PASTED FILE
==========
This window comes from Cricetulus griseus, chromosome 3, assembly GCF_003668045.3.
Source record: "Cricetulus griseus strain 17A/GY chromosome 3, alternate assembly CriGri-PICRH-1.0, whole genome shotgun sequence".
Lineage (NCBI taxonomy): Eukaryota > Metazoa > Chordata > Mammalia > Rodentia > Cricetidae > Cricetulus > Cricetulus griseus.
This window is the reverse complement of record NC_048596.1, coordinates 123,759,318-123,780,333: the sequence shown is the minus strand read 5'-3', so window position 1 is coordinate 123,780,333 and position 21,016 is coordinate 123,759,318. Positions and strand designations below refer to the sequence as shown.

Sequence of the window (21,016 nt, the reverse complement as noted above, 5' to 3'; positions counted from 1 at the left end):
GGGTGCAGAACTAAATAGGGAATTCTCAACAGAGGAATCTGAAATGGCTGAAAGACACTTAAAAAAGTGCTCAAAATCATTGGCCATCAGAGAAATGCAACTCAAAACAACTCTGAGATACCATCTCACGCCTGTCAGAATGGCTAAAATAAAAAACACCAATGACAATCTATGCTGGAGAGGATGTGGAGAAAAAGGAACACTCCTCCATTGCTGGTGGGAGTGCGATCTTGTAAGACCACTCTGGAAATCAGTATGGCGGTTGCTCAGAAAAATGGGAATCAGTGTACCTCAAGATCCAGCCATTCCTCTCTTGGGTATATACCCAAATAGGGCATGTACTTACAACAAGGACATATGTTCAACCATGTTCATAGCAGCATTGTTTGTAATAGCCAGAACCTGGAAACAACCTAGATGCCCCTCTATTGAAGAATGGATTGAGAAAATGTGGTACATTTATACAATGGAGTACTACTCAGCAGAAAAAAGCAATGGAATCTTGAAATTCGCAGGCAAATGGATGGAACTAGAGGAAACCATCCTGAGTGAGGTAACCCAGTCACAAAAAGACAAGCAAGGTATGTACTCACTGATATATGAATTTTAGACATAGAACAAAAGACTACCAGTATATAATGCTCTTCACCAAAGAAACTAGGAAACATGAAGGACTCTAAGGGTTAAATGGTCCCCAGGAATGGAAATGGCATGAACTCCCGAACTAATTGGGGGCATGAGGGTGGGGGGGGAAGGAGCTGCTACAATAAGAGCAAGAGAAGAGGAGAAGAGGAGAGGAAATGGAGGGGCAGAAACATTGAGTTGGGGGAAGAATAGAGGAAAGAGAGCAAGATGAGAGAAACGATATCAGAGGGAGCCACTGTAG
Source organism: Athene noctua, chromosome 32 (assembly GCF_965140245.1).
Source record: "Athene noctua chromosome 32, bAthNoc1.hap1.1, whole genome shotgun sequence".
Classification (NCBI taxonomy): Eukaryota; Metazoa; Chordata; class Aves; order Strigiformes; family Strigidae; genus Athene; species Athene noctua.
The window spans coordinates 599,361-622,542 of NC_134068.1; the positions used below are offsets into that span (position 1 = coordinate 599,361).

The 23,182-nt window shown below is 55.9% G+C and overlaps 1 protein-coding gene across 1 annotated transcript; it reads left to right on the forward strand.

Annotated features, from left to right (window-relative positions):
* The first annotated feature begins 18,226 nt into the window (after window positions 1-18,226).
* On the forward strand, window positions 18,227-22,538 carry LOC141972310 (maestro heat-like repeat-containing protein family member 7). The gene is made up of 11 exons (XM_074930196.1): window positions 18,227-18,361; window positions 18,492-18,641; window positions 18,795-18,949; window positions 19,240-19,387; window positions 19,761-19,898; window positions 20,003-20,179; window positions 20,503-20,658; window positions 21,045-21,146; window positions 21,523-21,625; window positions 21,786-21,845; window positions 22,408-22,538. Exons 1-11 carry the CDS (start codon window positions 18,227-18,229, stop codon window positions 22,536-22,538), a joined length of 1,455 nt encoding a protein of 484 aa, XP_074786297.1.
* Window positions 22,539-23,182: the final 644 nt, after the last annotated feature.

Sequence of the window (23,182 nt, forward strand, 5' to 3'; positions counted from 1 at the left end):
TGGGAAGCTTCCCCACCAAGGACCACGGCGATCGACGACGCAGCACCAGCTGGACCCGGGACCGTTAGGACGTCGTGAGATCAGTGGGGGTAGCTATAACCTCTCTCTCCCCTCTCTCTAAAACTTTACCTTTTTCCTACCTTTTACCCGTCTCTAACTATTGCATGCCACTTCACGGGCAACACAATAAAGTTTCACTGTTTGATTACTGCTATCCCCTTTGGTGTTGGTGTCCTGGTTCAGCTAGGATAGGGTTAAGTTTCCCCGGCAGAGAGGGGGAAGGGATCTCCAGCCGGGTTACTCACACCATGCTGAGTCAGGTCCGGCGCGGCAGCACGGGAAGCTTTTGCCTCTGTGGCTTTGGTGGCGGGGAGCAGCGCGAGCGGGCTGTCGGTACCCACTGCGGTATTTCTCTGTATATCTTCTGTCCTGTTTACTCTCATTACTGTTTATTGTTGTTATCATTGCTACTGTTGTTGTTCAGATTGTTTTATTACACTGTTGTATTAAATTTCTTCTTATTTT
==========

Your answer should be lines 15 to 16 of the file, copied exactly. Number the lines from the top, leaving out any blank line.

* Window positions 22,539-23,182: the final 644 nt, after the last annotated feature.

Sequence of the window (23,182 nt, forward strand, 5' to 3'; positions counted from 1 at the left end):